OTTUMWA — Police at Evans Middle School have charged a 12-year-old with drug possession.
"A student was in possession of drug paraphernalia on school grounds," said Davis Eidahl, superintendent of Ottumwa schools. "We never want to see those items on or around school grounds."
The arresting officer reported that there were two charges: possession of drug paraphernalia and prohibited acts, which, in Ottumwa, is typically the charge used for possession of marijuana.
Evans Middle School Principal Dave Harper said the child did not have actual drugs on his person but explained that the items for drug use appeared to have enough residue from marijuana that the student was charged with the additional crime.
The child, whose name is not being published by the Courier, was detained by police Monday, then placed under arrest at 3 p.m. as school ended for the day.
Harper said the student had no history of such behavior. It appears to have been a poor choice made by a youngster who'd had contact with some older kids. Harper said the youth and his parents agreed this would be a one-time mistake and that it was time to start making better choices. He was caught because he showed off the "bong" to other students at school.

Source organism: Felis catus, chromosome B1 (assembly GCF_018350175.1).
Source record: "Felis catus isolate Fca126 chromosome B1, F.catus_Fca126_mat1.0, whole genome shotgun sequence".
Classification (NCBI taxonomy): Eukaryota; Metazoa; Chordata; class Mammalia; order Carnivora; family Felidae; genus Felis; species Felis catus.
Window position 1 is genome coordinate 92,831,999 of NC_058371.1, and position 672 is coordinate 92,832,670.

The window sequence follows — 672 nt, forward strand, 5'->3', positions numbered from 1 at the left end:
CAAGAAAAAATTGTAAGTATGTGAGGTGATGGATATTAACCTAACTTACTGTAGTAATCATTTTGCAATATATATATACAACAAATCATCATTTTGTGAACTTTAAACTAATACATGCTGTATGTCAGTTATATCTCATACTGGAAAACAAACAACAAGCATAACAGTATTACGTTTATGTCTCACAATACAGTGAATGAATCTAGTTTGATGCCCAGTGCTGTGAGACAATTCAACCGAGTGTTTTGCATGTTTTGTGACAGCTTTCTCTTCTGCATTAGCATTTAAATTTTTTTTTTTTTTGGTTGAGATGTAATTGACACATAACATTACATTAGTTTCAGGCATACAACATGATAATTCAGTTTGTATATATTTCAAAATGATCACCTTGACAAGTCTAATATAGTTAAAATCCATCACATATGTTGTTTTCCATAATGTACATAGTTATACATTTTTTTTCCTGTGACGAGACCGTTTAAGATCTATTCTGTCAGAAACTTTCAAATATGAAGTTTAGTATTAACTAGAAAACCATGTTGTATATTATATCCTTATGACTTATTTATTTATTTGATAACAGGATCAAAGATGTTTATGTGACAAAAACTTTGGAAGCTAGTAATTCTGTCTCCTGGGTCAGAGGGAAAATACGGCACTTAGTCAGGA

"It was actually brought to the staff's attention by students," said Eidahl. "Which, again, we never want to see those items at our schools. But to know our students are taking responsibility for having a safe environment is a good thing. We work hard at creating a safe and welcoming environment for each and every student. But in many cases, our students are part of that team [effort which] makes that happen."
At the middle school level, it's uncommon for students to be caught with drugs. But when they are, Eidahl said, it's usually not pot. Educators face "new challenges," he said.
"What we have found to be more common, is banned prescription drugs, as far as that age group," he said. "I'm not saying [drug possession by Evans students] happens a lot, but it's typically a prescription drug that belongs to a family member, not them. Proactively, we've done a lot to educate our students on the dangers of misusing over-the-counter or prescription drugs and the legality of those issues."
And the trouble facing a student accused of having a bong with drug residue?
"There are two separate categories there. The school has board policy. We'll follow [that], which does involve suspension or, at times, expulsion. The district will issue appropriate consequences," Eidahl said. "On a separate issue ... because it was illegal, we do notify police and they take it from there. The police will follow whatever steps they see fit."
— To see reporter Mark Newman's Twitter feed, go to @couriermark